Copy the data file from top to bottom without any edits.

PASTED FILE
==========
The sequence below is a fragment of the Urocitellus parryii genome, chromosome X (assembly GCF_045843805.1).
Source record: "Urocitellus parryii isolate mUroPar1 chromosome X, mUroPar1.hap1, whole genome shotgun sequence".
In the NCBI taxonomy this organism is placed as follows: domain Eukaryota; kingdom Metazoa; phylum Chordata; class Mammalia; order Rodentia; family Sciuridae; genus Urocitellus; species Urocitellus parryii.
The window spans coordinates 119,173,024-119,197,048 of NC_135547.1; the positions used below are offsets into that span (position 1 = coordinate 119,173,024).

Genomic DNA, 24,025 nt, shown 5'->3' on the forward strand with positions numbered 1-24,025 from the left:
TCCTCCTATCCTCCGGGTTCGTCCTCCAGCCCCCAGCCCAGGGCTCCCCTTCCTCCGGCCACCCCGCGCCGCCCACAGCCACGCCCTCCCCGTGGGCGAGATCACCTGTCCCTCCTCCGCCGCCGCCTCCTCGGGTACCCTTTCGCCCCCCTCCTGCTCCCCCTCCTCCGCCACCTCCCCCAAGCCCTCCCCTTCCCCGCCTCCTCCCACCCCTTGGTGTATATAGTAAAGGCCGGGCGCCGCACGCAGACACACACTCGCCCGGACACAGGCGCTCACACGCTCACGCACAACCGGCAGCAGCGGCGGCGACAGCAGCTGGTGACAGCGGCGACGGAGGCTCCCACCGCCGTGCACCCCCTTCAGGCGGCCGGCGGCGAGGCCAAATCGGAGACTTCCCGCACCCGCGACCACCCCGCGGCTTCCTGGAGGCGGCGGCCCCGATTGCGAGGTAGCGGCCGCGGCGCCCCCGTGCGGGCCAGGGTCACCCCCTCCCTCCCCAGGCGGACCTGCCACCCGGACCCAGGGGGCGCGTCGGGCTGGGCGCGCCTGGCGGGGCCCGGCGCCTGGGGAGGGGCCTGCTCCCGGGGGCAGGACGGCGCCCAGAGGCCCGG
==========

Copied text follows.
The sequence below is a fragment of the Urocitellus parryii genome, chromosome X (assembly GCF_045843805.1).
Source record: "Urocitellus parryii isolate mUroPar1 chromosome X, mUroPar1.hap1, whole genome shotgun sequence".
In the NCBI taxonomy this organism is placed as follows: domain Eukaryota; kingdom Metazoa; phylum Chordata; class Mammalia; order Rodentia; family Sciuridae; genus Urocitellus; species Urocitellus parryii.
The window spans coordinates 119,173,024-119,197,048 of NC_135547.1; the positions used below are offsets into that span (position 1 = coordinate 119,173,024).

Genomic DNA, 24,025 nt, shown 5'->3' on the forward strand with positions numbered 1-24,025 from the left:
TCCTCCTATCCTCCGGGTTCGTCCTCCAGCCCCCAGCCCAGGGCTCCCCTTCCTCCGGCCACCCCGCGCCGCCCACAGCCACGCCCTCCCCGTGGGCGAGATCACCTGTCCCTCCTCCGCCGCCGCCTCCTCGGGTACCCTTTCGCCCCCCTCCTGCTCCCCCTCCTCCGCCACCTCCCCCAAGCCCTCCCCTTCCCCGCCTCCTCCCACCCCTTGGTGTATATAGTAAAGGCCGGGCGCCGCACGCAGACACACACTCGCCCGGACACAGGCGCTCACACGCTCACGCACAACCGGCAGCAGCGGCGGCGACAGCAGCTGGTGACAGCGGCGACGGAGGCTCCCACCGCCGTGCACCCCCTTCAGGCGGCCGGCGGCGAGGCCAAATCGGAGACTTCCCGCACCCGCGACCACCCCGCGGCTTCCTGGAGGCGGCGGCCCCGATTGCGAGGTAGCGGCCGCGGCGCCCCCGTGCGGGCCAGGGTCACCCCCTCCCTCCCCAGGCGGACCTGCCACCCGGACCCAGGGGGCGCGTCGGGCTGGGCGCGCCTGGCGGGGCCCGGCGCCTGGGGAGGGGCCTGCTCCCGGGGGCAGGACGGCGCCCAGAGGCCCGG